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When Mary Lincoln Was Adjudged Insane
New light on the tragic case of a President’s widow who saw her own son as a hated enemy
August 1955 | Volume 6, Issue 5
His mother’s excoriation went on: “I am now in contant receipt of letters, from my friends denouncing you in the bitterest terms, six letters from prominent, respectable Chicago people such as you do not associate with . . . Two prominent clergymen, have written me, since I saw you—and mention in their letters, that they think it advisable to offer up prayers for you in Church, on account of your wickedness against me and High Heaven. In reference to Chicago you have the enemies, & I have the chance to have the friends there.” The letter concluded: “Send me all that I have written for, you have tried your game of robbery long enough. On yesterday, I received two telegrams from prominent Eastern lawyers. You have injured yourself, not me, by your wicked conduct. Mrs. A. Lincoln.”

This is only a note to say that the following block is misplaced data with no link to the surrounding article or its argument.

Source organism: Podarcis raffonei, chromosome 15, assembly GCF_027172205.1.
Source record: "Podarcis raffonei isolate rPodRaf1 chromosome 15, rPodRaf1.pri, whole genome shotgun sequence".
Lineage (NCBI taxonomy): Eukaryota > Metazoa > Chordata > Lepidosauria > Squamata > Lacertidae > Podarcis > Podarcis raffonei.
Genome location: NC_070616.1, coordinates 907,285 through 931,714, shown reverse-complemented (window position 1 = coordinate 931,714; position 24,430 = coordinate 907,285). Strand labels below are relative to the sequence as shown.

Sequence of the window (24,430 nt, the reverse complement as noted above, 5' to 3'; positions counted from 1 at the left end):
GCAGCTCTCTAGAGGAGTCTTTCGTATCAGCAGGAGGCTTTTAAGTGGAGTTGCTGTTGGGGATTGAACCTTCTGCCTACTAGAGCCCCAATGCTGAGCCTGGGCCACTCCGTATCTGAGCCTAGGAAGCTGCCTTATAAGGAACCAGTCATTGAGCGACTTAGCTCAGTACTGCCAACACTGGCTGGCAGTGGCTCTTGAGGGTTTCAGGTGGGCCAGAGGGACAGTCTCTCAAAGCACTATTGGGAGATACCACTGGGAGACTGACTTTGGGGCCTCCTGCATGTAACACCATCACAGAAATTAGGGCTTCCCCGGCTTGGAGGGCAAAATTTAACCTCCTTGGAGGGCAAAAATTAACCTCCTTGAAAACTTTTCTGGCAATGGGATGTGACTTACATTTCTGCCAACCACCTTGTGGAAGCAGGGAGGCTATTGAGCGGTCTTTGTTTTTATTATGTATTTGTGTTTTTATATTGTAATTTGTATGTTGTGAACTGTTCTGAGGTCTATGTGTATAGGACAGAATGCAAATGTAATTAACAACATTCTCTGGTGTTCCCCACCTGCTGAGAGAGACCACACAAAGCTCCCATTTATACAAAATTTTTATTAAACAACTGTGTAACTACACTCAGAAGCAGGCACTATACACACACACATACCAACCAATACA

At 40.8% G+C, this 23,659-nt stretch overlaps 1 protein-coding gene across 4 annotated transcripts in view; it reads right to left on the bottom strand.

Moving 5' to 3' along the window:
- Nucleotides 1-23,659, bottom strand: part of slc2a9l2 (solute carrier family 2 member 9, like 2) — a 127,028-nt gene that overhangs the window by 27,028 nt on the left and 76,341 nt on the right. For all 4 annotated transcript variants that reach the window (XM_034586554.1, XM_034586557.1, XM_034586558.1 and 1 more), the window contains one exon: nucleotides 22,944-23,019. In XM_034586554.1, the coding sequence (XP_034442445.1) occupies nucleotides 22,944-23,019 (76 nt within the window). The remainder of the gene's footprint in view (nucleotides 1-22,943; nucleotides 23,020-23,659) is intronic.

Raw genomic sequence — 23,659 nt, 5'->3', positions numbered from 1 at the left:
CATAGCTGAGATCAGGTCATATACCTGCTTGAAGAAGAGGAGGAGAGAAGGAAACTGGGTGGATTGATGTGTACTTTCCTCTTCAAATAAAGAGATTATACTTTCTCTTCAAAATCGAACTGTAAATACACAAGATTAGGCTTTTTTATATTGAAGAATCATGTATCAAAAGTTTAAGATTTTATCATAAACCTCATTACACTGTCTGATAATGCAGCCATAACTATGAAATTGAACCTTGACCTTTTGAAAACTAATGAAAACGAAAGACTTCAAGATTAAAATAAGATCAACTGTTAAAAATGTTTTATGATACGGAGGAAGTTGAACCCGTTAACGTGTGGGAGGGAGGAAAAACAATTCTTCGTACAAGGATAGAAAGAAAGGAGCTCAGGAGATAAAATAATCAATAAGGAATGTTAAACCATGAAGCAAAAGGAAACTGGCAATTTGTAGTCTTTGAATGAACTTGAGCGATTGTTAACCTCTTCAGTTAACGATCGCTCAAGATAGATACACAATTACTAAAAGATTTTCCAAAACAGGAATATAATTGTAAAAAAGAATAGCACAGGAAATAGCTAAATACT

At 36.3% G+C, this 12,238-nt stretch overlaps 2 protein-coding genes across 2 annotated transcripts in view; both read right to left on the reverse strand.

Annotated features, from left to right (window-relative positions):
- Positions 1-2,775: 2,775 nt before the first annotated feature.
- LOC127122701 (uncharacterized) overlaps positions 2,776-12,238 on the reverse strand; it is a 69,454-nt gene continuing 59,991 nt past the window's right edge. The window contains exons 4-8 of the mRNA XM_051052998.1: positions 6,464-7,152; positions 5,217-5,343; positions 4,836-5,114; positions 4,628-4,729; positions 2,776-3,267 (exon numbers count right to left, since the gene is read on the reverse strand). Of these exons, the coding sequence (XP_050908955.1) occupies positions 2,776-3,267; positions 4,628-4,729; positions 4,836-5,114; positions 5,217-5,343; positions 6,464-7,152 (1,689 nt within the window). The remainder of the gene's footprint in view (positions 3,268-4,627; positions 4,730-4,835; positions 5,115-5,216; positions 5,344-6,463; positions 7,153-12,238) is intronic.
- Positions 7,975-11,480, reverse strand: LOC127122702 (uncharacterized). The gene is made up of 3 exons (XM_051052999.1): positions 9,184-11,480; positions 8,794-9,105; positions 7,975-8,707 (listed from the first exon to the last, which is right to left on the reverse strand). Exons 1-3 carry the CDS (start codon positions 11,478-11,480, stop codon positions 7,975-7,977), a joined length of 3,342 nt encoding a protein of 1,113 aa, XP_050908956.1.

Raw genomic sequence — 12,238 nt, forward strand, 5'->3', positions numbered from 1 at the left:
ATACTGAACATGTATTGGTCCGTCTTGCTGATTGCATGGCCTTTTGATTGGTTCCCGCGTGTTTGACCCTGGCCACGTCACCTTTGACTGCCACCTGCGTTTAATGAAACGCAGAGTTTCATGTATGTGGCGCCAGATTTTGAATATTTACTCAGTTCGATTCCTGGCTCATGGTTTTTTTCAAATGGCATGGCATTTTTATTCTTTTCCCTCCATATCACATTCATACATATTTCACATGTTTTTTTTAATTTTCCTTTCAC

The cruelty of this letter to a blameless and supersensitive man makes one cringe. He had turned his face away from her after the verdict of insanity so that she might not be hurt by the grief in it. Now she wanted to hurt him and destroy his reputation because that very mental illness made her believe he had done a terrible thing to her. He had tried conscientiously to do what was right and best for her; not once had he failed in his filial duty as he saw it. Here were two well-meaning human beings, mother and son, caught through no fault of their own, in fateful circumstances from which neither could escape.
Mrs. Lincoln, in deep humiliation at being thought a lunatic, left the country and remained abroad four years. During that time she refused to communicate with her son. When she finally returned to Springfield, Robert went to see her to make peace, taking with him the most effective advocate possible, his little daughter Mary. His mother, unable to resist that appeal, promised to forgive and forget and on the surface at least normal relations were resumed. But after her death he would seldom speak of her. He tried to collect and destroy those letters of denunciation she had written, evidences of her irrationality, but found it a hopeless task. The bitterness of the whole experience hurt him all his life.